The slump in China's exports eased last month as industrial output and retail sales rose sharply, the government said Wednesday, showing that recovery in the world's third-largest economy was firmly on track.
Exports fell 13.8 percent in October to $110.8 billion from the same month last year, the smallest decrease in 10 months, according to government figures. Imports dropped by 6.4 percent to $86.8 billion over the same period, a slightly faster pace than in September.
Meanwhile, the key inflation rate, known as the consumer price index, was down 0.5 percent in October from the same month last year, according to the National Bureau of Statistics.
Together, the monthly figures provide the latest evidence that China's economy will meet or surpass the government's goal of 8 percent economic growth for the full year.
Statistics Bureau spokesman Sheng Laiyun said retail sales were up a robust 16.2 percent in October from the same month last year, while industrial output rose 16.1 percent.
"The October data show that we have more reasons to believe the economy will achieve the goal of 8 percent growth," Sheng told a news conference. He added there were no inflation worries at the moment.
Fixed asset investment for the first 10 months of the year surged 33.1 percent compared to the year-ago period, Sheng said.
China has rebounded faster and stronger than other major economies from the world economic crisis, with flowing government spending and bank lending pushing up economic expansion by 8.9 percent in the third quarter.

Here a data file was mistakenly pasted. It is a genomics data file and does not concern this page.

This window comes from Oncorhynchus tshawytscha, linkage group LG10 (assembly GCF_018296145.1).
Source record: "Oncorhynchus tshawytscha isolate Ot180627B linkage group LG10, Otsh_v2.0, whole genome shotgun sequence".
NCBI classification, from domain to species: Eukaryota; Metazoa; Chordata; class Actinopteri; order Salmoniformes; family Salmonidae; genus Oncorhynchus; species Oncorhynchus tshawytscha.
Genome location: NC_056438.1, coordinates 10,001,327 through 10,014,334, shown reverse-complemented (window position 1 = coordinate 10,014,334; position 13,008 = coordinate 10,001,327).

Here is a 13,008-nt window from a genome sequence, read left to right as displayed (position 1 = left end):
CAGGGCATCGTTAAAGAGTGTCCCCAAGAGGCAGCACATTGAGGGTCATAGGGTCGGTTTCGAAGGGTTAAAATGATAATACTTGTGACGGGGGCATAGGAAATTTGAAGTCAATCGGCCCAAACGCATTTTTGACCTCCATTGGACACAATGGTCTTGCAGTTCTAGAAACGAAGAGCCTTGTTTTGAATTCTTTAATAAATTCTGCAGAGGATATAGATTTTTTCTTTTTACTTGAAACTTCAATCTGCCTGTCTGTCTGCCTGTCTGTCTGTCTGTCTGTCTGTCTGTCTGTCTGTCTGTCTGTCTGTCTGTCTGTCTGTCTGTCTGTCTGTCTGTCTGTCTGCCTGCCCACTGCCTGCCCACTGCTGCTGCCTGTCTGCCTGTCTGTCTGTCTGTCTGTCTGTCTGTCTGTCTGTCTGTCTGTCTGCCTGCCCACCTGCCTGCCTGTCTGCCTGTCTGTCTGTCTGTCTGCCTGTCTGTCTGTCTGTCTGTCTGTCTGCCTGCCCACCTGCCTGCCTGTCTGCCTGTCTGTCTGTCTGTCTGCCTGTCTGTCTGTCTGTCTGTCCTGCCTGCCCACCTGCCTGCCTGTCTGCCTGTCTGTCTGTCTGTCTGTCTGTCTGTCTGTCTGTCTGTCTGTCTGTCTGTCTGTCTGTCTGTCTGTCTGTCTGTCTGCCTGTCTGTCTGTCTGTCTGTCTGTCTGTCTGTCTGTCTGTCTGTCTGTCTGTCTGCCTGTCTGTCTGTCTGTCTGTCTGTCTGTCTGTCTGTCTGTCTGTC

"October's figures came as no surprise. The momentum for an economic recovery carries on despite the fall of imports," said Feng Yuming, a macroeconomic analyst for Oriental Securities in Shanghai.
Feng said the further decline in imports was due to lower commodity prices.
The gush of lending has inflated China's stock and real estate markets massively this year. However, Chinese banks curtailed new loans sharply in October, by more than 50 percent to 253 billion yuan ($37 billion) compared to September, amid growing concerns the easy lending would create asset bubbles.
Companies, central bankers and political leaders around the world are increasingly counting on growing demand from Chinese producers and consumers to offset sluggish home markets. Much of China's growth is coming from government-backed spending on construction and other projects, but demand from China's traditionally frugal, still relatively poor consumers is also rising.
"The new good change in October is that the trend in the contribution of consumption to economic growth is increasing and we believe that in the fourth quarter it will increase," Sheng said.
China's economy began to falter in late 2008 as exports plunged and thousands of factories shut down, throwing millions out of jobs. China fought back with a 4 trillion yuan ($586 billion) stimulus plan involving massive spending and bank lending for construction of infrastructure such as railways and roads to pump up the domestic economy.
Growth fell to a low of 6.1 percent in the first quarter, but rebounded to 7.9 percent in the second quarter, hitting 8.9 percent in the third compared with a year earlier.
Associated Press researcher Bonnie Cao contributed to this report.